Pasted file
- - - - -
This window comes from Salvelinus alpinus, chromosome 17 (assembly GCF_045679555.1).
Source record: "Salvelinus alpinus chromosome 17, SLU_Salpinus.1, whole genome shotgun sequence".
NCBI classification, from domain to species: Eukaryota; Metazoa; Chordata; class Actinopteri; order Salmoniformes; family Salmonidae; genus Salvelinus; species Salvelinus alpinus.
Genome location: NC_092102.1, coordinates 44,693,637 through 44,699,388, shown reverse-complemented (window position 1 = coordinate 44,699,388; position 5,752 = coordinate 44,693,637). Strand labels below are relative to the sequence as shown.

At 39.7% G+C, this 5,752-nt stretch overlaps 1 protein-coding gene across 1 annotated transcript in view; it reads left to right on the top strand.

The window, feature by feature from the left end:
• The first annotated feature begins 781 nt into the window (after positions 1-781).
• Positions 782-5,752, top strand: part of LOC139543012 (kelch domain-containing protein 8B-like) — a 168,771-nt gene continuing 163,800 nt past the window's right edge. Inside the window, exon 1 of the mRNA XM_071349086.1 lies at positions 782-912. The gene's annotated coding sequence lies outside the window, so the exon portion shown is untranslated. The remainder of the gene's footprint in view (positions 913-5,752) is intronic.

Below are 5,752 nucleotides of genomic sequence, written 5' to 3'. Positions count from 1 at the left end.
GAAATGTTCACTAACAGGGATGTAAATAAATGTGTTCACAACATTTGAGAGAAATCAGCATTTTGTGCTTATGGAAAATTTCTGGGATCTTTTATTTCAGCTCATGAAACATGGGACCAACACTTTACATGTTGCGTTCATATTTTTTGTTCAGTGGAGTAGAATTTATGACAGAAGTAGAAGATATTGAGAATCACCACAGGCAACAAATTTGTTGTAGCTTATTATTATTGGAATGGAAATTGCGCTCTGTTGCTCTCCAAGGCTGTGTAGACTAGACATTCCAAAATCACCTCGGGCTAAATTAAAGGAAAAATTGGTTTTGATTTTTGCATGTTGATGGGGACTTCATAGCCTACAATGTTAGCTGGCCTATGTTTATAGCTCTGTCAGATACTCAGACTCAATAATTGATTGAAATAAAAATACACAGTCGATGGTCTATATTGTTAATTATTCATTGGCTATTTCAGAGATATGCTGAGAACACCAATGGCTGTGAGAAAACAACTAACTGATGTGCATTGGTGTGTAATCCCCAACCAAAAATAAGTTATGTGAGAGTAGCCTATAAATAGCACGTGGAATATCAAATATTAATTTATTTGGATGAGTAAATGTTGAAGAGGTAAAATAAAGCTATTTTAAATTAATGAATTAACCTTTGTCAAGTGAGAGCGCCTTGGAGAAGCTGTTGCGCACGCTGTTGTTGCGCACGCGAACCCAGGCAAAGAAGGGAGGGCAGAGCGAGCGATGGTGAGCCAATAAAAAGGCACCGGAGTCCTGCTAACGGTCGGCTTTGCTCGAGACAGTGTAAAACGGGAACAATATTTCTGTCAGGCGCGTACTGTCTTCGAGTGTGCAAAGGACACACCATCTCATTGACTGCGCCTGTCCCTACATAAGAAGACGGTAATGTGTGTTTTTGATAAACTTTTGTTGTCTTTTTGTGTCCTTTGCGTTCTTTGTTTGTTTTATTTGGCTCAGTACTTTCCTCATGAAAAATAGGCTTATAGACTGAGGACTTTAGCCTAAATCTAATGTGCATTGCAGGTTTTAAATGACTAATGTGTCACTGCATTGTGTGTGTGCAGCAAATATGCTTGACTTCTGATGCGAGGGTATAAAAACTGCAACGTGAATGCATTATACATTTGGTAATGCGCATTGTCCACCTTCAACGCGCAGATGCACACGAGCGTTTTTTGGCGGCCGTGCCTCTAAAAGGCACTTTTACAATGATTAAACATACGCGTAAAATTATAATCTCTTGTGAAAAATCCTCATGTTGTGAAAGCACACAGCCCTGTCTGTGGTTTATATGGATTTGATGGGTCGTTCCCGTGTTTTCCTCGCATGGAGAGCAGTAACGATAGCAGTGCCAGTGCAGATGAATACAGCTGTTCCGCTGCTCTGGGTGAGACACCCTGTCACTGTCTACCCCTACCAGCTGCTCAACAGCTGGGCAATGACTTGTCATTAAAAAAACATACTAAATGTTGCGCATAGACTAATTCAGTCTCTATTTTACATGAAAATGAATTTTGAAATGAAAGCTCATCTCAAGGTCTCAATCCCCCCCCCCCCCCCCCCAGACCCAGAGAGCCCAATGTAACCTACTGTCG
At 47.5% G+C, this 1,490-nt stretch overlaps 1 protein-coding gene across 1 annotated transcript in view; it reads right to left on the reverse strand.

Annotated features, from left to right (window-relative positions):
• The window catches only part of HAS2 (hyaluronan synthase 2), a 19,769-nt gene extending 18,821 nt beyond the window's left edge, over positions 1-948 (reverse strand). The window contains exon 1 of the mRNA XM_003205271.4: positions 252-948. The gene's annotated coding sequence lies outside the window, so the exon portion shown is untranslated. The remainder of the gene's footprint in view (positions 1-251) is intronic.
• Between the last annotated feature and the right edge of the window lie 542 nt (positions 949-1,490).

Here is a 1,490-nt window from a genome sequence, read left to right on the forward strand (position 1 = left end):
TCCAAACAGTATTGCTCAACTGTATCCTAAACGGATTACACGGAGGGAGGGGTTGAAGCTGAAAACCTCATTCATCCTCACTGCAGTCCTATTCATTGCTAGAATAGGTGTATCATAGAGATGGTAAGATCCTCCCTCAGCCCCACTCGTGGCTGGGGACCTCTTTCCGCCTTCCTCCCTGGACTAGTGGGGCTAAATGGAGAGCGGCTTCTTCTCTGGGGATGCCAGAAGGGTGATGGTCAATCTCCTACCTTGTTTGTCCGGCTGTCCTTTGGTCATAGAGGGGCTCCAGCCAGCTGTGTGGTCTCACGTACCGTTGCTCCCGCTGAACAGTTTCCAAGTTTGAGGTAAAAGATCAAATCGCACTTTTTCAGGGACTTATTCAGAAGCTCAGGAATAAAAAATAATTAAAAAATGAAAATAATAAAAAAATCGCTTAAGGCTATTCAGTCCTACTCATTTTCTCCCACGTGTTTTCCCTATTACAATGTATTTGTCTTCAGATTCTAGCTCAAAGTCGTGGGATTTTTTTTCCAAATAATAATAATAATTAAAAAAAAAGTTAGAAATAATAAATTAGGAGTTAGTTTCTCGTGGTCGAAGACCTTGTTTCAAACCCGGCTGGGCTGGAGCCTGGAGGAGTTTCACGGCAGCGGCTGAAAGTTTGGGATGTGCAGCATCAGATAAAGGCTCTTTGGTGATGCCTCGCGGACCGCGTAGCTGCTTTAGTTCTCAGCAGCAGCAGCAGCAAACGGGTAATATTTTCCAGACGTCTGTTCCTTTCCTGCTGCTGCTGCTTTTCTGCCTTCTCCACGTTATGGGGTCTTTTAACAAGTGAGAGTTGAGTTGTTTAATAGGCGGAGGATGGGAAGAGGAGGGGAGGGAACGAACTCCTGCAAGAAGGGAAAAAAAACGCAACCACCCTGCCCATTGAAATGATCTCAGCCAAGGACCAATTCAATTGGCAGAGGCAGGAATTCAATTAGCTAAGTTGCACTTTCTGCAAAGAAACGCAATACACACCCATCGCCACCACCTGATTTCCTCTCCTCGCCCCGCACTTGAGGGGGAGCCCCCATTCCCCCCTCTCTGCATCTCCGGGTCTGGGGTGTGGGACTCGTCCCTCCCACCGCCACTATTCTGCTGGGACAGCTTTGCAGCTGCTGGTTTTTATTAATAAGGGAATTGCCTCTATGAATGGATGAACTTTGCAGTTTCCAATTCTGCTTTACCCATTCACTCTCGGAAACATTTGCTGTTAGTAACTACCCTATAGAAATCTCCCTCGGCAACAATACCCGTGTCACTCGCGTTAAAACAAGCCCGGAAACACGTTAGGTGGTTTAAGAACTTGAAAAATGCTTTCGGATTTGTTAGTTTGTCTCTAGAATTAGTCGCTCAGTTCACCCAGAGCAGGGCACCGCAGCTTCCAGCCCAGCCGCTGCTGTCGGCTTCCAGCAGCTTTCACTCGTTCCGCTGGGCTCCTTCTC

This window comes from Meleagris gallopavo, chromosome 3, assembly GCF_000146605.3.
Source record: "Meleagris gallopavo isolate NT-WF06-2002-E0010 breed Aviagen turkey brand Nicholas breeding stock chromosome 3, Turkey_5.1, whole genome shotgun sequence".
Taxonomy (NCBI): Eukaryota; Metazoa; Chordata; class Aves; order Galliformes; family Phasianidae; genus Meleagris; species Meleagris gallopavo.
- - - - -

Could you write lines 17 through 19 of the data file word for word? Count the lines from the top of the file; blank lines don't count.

This window comes from Meleagris gallopavo, chromosome 3, assembly GCF_000146605.3.
Source record: "Meleagris gallopavo isolate NT-WF06-2002-E0010 breed Aviagen turkey brand Nicholas breeding stock chromosome 3, Turkey_5.1, whole genome shotgun sequence".
Taxonomy (NCBI): Eukaryota; Metazoa; Chordata; class Aves; order Galliformes; family Phasianidae; genus Meleagris; species Meleagris gallopavo.